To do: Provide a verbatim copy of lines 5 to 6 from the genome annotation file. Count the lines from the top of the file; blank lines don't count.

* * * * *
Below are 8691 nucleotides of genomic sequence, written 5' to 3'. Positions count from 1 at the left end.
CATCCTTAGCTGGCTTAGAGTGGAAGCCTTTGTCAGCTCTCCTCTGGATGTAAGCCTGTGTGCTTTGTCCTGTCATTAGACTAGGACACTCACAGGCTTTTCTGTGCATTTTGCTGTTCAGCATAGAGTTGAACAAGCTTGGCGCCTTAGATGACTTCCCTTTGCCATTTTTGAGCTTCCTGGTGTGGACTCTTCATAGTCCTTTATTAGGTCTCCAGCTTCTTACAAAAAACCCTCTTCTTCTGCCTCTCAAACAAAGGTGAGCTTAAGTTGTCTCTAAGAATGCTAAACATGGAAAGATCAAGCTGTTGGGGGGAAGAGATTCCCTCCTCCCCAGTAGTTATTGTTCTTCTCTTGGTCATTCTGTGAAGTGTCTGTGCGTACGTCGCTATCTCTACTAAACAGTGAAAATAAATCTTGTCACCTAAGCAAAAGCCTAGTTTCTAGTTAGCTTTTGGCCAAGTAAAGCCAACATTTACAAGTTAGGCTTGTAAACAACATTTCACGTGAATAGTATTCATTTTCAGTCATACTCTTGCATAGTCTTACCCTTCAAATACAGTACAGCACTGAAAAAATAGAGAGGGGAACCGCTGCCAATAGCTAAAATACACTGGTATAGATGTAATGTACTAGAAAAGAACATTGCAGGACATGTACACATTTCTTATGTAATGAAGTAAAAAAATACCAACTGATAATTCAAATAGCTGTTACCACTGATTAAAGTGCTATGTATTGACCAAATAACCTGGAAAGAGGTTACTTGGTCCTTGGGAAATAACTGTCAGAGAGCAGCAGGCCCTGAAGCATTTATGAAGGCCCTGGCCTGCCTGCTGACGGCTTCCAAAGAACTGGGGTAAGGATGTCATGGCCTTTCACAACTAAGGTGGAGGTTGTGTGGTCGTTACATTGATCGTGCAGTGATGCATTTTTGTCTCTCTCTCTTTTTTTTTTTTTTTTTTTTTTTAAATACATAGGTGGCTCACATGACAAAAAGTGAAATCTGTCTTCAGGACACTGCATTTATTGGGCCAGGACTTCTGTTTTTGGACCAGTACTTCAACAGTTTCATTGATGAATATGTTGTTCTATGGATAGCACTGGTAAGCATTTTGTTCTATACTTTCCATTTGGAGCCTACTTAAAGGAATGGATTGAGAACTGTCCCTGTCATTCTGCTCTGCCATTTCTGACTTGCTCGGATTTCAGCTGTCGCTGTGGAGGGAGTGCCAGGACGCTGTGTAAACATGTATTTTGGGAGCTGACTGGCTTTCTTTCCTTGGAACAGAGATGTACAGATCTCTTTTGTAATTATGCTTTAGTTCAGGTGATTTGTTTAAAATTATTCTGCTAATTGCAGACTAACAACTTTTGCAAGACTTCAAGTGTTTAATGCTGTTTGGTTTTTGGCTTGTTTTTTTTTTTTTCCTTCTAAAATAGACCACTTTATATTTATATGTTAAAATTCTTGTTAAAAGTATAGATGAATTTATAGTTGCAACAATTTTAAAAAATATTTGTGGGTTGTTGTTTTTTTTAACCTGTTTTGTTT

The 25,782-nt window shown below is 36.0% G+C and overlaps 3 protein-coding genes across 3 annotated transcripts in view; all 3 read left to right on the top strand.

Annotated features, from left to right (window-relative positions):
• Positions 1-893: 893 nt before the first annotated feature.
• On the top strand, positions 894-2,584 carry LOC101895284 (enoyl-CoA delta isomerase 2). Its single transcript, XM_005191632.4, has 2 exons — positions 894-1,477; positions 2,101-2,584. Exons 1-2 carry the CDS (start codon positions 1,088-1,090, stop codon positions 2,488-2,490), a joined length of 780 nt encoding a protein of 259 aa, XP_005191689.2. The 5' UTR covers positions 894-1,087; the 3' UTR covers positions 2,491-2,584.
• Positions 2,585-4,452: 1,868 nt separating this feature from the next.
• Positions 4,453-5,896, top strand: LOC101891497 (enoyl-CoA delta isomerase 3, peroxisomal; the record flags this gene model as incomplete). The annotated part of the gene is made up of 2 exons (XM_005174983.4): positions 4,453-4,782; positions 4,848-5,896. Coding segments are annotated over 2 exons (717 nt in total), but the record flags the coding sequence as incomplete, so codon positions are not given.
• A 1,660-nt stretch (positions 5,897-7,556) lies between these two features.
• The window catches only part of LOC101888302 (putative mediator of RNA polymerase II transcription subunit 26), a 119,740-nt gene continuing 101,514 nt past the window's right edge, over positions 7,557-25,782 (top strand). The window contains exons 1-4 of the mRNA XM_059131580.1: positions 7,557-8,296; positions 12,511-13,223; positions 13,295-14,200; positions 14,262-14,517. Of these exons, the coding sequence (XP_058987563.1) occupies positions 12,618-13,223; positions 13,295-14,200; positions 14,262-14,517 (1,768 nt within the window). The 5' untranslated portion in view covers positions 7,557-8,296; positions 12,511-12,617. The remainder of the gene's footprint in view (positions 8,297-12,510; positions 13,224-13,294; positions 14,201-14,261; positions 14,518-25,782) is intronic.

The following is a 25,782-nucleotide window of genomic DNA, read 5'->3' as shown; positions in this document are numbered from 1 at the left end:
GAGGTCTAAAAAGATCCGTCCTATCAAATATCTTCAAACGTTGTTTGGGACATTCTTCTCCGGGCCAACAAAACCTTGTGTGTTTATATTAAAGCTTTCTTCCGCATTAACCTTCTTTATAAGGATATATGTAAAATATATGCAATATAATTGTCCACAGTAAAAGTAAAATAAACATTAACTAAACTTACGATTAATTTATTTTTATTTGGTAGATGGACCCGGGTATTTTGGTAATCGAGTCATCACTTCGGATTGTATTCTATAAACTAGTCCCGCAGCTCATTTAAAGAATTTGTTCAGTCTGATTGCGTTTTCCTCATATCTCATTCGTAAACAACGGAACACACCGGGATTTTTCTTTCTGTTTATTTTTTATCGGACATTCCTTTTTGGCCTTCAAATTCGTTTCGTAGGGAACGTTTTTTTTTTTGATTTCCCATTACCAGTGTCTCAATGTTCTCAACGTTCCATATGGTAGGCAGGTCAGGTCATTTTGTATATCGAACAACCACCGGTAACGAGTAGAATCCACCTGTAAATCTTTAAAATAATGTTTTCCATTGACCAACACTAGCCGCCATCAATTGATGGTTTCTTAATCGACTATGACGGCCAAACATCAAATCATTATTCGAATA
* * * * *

• Positions 1-893: 893 nt before the first annotated feature.
• On the top strand, positions 894-2,584 carry LOC101895284 (enoyl-CoA delta isomerase 2). Its single transcript, XM_005191632.4, has 2 exons — positions 894-1,477; positions 2,101-2,584. Exons 1-2 carry the CDS (start codon positions 1,088-1,090, stop codon positions 2,488-2,490), a joined length of 780 nt encoding a protein of 259 aa, XP_005191689.2. The 5' UTR covers positions 894-1,087; the 3' UTR covers positions 2,491-2,584.